If you thought the current round of redundancies form investment banks was bad, unfortunately the future may be more of a dystopia for the industry as the vast majority are forced to pull out of entire countries or business lines to cope with shrinking revenues.
A few thousand redundancies here or there is unlikely to cut it in the long run, and the first bank to blink and radically restructure its business model will prompt others to do the same, suggests a rather bleak report on Bloomberg this morning.
“There’s too much politics and too little economics going on. They want to keep certain businesses for as long as possible,” said Lutz Roehmeyer, from Landesbank Berlin Investment.
There are, of course, already signs of this happening, with the proliferation of new strategy documents among key players emerging. Last year, UBS produced one, although the unattractive business areas where the deepest cuts would occur were still relatively niche – FICC macro directional, trading, FICC asset securitization, FICC complex structured products and credit.
Similarly, Morgan Stanley indicated that it would exit certain fixed income areas that were considered “nice to haves”, but “not necessary”, but these could be structured credit and subprime securitisation.
They need to go further.
“Some banks need to come out and say we need 30% to 50% fewer people,” said Steve Hussey, a London-based financial-institutions analyst at AllianceBernstein. “The hit has to be more severe than 1,000 people here and there. Second- or third-tier players have to get out of certain businesses and focus on niches - either products or geographies.”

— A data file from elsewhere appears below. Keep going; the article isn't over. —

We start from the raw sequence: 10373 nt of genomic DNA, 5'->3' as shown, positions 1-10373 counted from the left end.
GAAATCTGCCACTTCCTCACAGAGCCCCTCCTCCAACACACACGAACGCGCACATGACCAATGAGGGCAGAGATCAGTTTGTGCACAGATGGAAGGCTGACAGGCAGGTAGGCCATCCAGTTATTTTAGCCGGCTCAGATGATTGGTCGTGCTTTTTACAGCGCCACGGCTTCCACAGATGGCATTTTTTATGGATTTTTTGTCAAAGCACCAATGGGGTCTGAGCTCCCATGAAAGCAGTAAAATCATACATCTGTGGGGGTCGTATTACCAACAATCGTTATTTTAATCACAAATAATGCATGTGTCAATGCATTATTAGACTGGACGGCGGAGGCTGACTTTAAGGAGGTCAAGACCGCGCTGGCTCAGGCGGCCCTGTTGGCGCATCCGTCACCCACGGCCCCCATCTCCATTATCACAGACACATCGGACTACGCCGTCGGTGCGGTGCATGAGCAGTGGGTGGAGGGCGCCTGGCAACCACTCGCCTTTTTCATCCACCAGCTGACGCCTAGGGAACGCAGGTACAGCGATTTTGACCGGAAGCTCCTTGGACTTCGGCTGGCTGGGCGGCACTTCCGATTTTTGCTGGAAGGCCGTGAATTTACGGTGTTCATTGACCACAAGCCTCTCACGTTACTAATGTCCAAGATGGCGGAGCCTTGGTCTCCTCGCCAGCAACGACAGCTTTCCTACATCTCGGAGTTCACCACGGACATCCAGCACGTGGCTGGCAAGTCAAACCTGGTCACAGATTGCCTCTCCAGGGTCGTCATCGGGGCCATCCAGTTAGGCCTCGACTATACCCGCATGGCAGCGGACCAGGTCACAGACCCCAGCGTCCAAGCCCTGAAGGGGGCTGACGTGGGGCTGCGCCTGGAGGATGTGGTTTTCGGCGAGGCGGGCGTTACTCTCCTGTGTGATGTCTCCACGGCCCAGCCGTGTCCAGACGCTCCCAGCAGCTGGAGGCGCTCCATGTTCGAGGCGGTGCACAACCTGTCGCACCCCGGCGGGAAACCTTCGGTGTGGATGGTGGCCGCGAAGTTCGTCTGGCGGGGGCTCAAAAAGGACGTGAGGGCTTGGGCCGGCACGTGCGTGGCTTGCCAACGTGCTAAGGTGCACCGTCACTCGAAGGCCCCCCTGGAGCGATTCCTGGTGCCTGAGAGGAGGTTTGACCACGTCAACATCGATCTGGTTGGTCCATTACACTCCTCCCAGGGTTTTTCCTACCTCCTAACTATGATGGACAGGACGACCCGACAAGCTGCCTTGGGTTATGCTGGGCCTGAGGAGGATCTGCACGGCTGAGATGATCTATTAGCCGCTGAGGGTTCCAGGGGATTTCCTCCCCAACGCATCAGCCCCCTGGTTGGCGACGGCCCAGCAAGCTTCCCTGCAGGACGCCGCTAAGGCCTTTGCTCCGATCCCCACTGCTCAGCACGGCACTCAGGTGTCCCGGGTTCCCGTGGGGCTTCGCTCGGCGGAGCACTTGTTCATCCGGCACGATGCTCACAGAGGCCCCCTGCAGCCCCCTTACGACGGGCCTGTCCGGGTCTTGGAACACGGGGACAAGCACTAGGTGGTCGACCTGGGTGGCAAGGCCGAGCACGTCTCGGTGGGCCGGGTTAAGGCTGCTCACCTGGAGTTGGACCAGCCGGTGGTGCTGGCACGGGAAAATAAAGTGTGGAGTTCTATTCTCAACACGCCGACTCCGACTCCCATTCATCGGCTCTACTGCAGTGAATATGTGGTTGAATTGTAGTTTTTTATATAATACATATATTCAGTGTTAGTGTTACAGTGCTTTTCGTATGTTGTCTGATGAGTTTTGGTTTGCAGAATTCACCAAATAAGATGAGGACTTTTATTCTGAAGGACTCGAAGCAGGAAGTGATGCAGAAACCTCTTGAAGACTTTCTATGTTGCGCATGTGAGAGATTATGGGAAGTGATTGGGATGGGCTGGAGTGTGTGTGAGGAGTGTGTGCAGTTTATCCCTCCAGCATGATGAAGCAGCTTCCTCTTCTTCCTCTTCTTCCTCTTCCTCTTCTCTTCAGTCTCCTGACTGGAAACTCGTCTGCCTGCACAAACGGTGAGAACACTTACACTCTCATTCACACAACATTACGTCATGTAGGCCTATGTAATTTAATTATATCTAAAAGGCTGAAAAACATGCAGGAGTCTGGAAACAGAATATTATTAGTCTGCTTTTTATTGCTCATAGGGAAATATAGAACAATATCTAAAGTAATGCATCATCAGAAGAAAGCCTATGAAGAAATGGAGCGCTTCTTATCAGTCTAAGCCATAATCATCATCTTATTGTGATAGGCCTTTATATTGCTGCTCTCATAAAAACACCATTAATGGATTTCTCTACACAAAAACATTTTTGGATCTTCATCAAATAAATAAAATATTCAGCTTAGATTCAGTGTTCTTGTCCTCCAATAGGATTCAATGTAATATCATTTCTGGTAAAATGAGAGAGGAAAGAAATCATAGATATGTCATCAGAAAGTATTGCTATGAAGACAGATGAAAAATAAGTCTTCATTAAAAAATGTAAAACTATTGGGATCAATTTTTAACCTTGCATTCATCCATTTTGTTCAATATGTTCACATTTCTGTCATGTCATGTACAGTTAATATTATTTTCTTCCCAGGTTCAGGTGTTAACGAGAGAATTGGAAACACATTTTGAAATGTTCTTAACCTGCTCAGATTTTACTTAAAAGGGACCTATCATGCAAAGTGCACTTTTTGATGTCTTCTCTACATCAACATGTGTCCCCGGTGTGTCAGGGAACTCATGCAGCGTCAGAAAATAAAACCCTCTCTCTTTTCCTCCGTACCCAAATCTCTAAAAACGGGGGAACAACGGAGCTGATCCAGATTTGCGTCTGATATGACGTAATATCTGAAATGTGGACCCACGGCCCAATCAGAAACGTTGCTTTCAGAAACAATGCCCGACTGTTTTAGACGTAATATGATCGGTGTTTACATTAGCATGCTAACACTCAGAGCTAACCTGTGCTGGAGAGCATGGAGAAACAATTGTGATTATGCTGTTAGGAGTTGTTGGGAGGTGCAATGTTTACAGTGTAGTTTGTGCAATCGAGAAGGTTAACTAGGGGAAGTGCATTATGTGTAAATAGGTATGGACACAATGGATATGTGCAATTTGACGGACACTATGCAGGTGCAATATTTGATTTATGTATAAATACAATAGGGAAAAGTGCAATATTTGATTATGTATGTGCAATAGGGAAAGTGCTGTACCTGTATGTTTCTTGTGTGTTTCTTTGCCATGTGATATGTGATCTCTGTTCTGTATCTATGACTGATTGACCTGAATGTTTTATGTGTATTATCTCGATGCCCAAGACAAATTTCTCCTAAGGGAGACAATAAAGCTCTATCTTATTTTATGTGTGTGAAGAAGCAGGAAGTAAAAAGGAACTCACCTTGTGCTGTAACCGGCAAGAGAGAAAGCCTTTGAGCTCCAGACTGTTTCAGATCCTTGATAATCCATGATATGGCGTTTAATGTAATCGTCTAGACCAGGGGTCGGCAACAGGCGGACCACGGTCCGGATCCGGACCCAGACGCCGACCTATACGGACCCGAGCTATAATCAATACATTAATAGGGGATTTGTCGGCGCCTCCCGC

Deutsche Bank is in the middle of a 100-day strategy review to be published in September. While €3bn of cost cuts have already been identified across the group, the investment bank has felt most of the pain, with 1,500 job losses already announced and more likely in a division that employs 32,000 people. It’s also likely to review its compensation costs (downwards) in this division, but wholesale business or country exits are unlikely.
Meanwhile, Nomura is likely to speed up its cost-cutting overseas following the departure of its CEO last month.
RBS has, of course, gone further than most, with plans to sell or close its cash equities, equity capital markets and mergers advisory business, but this was largely because of governmental pressure to downsize.
There’s one reason why the bigger banks may hold off stopping the universal banking model – “Premier League syndrome”. As analysts at Berenberg noted recently, all investment banks judge themselves on their positions on the league tables and, when they drop down, will invest as necessary to haul themselves back up.
Still, with cost-income ratios hanging stubbornly between 60-80% in most investment banks, not all of them can afford to hire.
“As investment banks strip their businesses in the face of a poor economy, poor revenue and higher regulatory capital, it’s the survival of the very, very fittest,” said Kevin Burrowes, UK head of financial services at PricewaterhouseCoopers. “We could see just three to five global investment banks.”
Clearly, the question you should be asking right now is what your bank's key strengths are and whether they match your skills and experience. If not, which bank does?